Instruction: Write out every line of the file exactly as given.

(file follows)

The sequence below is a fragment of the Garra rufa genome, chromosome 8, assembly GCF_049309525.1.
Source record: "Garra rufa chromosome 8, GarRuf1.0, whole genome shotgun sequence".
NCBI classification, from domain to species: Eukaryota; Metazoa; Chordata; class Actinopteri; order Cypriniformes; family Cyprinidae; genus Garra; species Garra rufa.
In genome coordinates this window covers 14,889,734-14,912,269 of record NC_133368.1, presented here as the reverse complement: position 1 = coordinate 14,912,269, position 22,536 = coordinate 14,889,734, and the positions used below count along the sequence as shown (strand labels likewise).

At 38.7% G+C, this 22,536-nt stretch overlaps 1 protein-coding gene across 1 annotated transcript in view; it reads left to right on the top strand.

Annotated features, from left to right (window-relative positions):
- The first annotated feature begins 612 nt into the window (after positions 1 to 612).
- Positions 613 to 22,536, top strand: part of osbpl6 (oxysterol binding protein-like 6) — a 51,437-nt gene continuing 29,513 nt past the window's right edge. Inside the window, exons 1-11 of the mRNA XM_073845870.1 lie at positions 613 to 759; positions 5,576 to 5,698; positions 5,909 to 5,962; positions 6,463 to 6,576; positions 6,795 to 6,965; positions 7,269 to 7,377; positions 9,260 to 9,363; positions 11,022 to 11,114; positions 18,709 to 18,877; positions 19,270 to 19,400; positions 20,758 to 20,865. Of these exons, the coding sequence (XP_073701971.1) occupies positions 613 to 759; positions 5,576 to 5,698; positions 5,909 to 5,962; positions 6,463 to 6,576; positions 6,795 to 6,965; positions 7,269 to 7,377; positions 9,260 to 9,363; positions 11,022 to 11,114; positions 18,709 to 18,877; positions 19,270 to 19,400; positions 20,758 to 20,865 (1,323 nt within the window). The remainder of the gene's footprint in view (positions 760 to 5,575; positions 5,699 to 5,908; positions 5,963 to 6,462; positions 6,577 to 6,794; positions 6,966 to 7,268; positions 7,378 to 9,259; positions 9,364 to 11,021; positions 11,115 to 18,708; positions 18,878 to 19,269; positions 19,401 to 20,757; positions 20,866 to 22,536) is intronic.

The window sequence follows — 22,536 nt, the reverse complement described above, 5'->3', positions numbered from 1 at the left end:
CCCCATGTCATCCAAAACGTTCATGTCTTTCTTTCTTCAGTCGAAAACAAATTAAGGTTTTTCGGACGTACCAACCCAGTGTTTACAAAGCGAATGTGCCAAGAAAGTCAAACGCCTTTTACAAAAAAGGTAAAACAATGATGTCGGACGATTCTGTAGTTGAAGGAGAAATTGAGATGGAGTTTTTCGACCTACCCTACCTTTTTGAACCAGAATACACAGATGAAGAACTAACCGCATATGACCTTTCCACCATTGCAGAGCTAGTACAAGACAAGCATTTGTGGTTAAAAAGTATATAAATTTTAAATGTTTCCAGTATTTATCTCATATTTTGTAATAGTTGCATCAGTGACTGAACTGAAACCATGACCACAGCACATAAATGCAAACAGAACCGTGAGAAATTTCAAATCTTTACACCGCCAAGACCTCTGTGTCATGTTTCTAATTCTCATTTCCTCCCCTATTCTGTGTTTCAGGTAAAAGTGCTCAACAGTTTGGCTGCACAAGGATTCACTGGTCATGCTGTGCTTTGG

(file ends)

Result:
The sequence below is a fragment of the Garra rufa genome, chromosome 8, assembly GCF_049309525.1.
Source record: "Garra rufa chromosome 8, GarRuf1.0, whole genome shotgun sequence".
NCBI classification, from domain to species: Eukaryota; Metazoa; Chordata; class Actinopteri; order Cypriniformes; family Cyprinidae; genus Garra; species Garra rufa.
In genome coordinates this window covers 14,889,734-14,912,269 of record NC_133368.1, presented here as the reverse complement: position 1 = coordinate 14,912,269, position 22,536 = coordinate 14,889,734, and the positions used below count along the sequence as shown (strand labels likewise).

At 38.7% G+C, this 22,536-nt stretch overlaps 1 protein-coding gene across 1 annotated transcript in view; it reads left to right on the top strand.

Annotated features, from left to right (window-relative positions):
- The first annotated feature begins 612 nt into the window (after positions 1 to 612).
- Positions 613 to 22,536, top strand: part of osbpl6 (oxysterol binding protein-like 6) — a 51,437-nt gene continuing 29,513 nt past the window's right edge. Inside the window, exons 1-11 of the mRNA XM_073845870.1 lie at positions 613 to 759; positions 5,576 to 5,698; positions 5,909 to 5,962; positions 6,463 to 6,576; positions 6,795 to 6,965; positions 7,269 to 7,377; positions 9,260 to 9,363; positions 11,022 to 11,114; positions 18,709 to 18,877; positions 19,270 to 19,400; positions 20,758 to 20,865. Of these exons, the coding sequence (XP_073701971.1) occupies positions 613 to 759; positions 5,576 to 5,698; positions 5,909 to 5,962; positions 6,463 to 6,576; positions 6,795 to 6,965; positions 7,269 to 7,377; positions 9,260 to 9,363; positions 11,022 to 11,114; positions 18,709 to 18,877; positions 19,270 to 19,400; positions 20,758 to 20,865 (1,323 nt within the window). The remainder of the gene's footprint in view (positions 760 to 5,575; positions 5,699 to 5,908; positions 5,963 to 6,462; positions 6,577 to 6,794; positions 6,966 to 7,268; positions 7,378 to 9,259; positions 9,364 to 11,021; positions 11,115 to 18,708; positions 18,878 to 19,269; positions 19,401 to 20,757; positions 20,866 to 22,536) is intronic.

The window sequence follows — 22,536 nt, the reverse complement described above, 5'->3', positions numbered from 1 at the left end:
CCCCATGTCATCCAAAACGTTCATGTCTTTCTTTCTTCAGTCGAAAACAAATTAAGGTTTTTCGGACGTACCAACCCAGTGTTTACAAAGCGAATGTGCCAAGAAAGTCAAACGCCTTTTACAAAAAAGGTAAAACAATGATGTCGGACGATTCTGTAGTTGAAGGAGAAATTGAGATGGAGTTTTTCGACCTACCCTACCTTTTTGAACCAGAATACACAGATGAAGAACTAACCGCATATGACCTTTCCACCATTGCAGAGCTAGTACAAGACAAGCATTTGTGGTTAAAAAGTATATAAATTTTAAATGTTTCCAGTATTTATCTCATATTTTGTAATAGTTGCATCAGTGACTGAACTGAAACCATGACCACAGCACATAAATGCAAACAGAACCGTGAGAAATTTCAAATCTTTACACCGCCAAGACCTCTGTGTCATGTTTCTAATTCTCATTTCCTCCCCTATTCTGTGTTTCAGGTAAAAGTGCTCAACAGTTTGGCTGCACAAGGATTCACTGGTCATGCTGTGCTTTGG